Can the shavings from brake lathe turning

A.W.Stovall

Well-Known Member
rotors drums can that stuff be used for anything I know its not hard enough for a blade , but can it be melted and used for bolsters and such? And my other question is I have acess to ball bearings and races I believe they are made of 5160 steel how hard would it be to make that suff usefull I dont have a power hammer just elbows and arms.
Thanks Anthony:rolleyes:
 

Wayne Coe

Forum Owner - Moderator
Ball bearings and their races are usually 52100. Ed Fowler touts it as the best steel for knives. Hard stuff. 1% carbon simple steel or 100 points.

I have not made any "canned damascus" but someone else may be able to give you information. I would think that you need to know what break drums and rotors are made of and I would be concerned about impurities.
 

Wayne Coe

Forum Owner - Moderator
That is what I thought. Then pour the grindings in a metal container, about 1' square, weld it closed, weld a chain on it and you have a good boat anchor.:haha:
 

A.W.Stovall

Well-Known Member
I know it can't be used as a blade but can it be used for bolsters ,guards and such? Kind of like wrought iron what is the difference im pretty new to this and am in the processof building a forge, just want some free metal to play around with.
Thanks Anthony
 

McClellan Made Blades

Well-Known Member
A.W.
There are some things you can do to 'play" around with these off castings. I'm no expert, but I plan on using the scraps, shavings and grit from making my knives to make a conglomeration damascus. With the aid of some good flux I think (key word there) I can add my scrap stuff to a hot piece of steel and forge weld it into the steel. It might make a decent pattern, it might not. BUT, that is the fun of experimenting with this stuff, if you know it's iron, or mild steel. It could be used for the spine of a blade and better quality knife steel could be forged in for the edge, similar to what the Japanese do for the Katanas. I think, using your imagination is the key, but what I strongly recommend, is once you do make a blade from it, test it to failure. Meaning use it cutting, prying, chopping, anything you can think of to abuse it to death. If it holds up to all of that, put it in a vise and with proper safety equipment and a cheater bar bend it 90 degrees. If it still holds up after that you might have something that could be a decent blade. Be objective, in all of your testing and document your tests. Video is a good idea, as well as recording your data on paper, such as, "it made xxxx amount of cardbord cuts before tearing or snagging". The bottom line is have fun with it, use your creativity, learn all you can about making damascus. Before you get all excited, do know that making damascus by hand and hammer is not for the faint of heart, it is A LOT of hard WORK! Not to mention getting good forge welds by hand is tough, but it can be done. I recommend a book by Dr. Jim Hrisoulas, " The Complete Blade Smith", he has done some amazing work and does a lot of it by hand. Have fun, Rex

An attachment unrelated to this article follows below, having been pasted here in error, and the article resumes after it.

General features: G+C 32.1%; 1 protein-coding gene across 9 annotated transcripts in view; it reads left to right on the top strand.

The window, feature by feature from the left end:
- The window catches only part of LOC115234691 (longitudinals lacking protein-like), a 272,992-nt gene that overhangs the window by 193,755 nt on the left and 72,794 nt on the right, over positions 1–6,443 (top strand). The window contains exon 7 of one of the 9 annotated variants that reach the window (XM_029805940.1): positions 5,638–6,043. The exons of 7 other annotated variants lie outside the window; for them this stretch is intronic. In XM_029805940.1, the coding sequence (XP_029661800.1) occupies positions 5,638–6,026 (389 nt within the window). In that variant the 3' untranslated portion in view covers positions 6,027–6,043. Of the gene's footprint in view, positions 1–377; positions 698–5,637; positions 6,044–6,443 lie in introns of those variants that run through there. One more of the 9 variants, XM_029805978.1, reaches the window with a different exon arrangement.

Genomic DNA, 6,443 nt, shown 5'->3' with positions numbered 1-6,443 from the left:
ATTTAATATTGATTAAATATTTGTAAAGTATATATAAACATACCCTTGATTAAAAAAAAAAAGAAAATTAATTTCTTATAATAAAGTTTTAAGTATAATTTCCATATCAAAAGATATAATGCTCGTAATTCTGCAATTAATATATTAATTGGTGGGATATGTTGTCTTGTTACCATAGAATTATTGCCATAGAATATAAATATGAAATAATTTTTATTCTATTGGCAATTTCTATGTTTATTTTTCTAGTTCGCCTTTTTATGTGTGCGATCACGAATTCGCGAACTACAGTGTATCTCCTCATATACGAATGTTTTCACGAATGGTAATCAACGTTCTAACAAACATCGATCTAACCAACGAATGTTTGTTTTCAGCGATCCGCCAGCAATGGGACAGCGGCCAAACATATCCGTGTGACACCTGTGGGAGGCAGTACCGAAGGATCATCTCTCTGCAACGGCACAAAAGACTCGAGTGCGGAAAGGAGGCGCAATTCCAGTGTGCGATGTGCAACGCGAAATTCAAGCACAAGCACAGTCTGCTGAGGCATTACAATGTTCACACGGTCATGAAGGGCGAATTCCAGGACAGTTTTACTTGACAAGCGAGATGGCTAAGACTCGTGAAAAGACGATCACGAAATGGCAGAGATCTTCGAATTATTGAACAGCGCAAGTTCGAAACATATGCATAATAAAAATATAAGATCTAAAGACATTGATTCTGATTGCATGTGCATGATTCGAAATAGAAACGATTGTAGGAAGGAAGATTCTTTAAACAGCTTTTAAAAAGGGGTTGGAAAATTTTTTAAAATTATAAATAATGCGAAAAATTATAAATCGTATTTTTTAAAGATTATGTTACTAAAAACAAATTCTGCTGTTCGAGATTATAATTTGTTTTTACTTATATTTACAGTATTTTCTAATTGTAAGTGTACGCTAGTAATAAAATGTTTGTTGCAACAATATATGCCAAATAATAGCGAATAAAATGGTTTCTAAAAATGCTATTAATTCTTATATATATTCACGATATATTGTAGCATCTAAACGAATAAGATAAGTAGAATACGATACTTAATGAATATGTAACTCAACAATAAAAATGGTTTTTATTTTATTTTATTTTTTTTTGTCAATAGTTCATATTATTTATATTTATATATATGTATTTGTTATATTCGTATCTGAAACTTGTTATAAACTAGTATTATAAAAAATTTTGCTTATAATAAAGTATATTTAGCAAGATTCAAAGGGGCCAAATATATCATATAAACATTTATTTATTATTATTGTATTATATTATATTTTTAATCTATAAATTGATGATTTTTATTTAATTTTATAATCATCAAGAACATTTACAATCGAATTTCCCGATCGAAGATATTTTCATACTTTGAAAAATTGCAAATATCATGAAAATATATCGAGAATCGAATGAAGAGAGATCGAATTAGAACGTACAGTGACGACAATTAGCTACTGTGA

JatMat

Well-Known Member
If all else fails, put it around your azaleas and or pecan trees. Both love iron and the cast iron shavings get iron into the soil and you will be surprised with the increased yields of the trees and added blooms of the azaleas.
Jim
 

JatMat

Well-Known Member
I would not know about the 440, But I KNOW about increased yields and blooms using the iron shavings.
 

SBuzek

Well-Known Member
A W
Since your in TX like me if you have St.Agustine grass in your yard it will love the exta iron.The grass in front of my shop is the greenest in the yard.I also putt it around my pecan trees.
Stan
 
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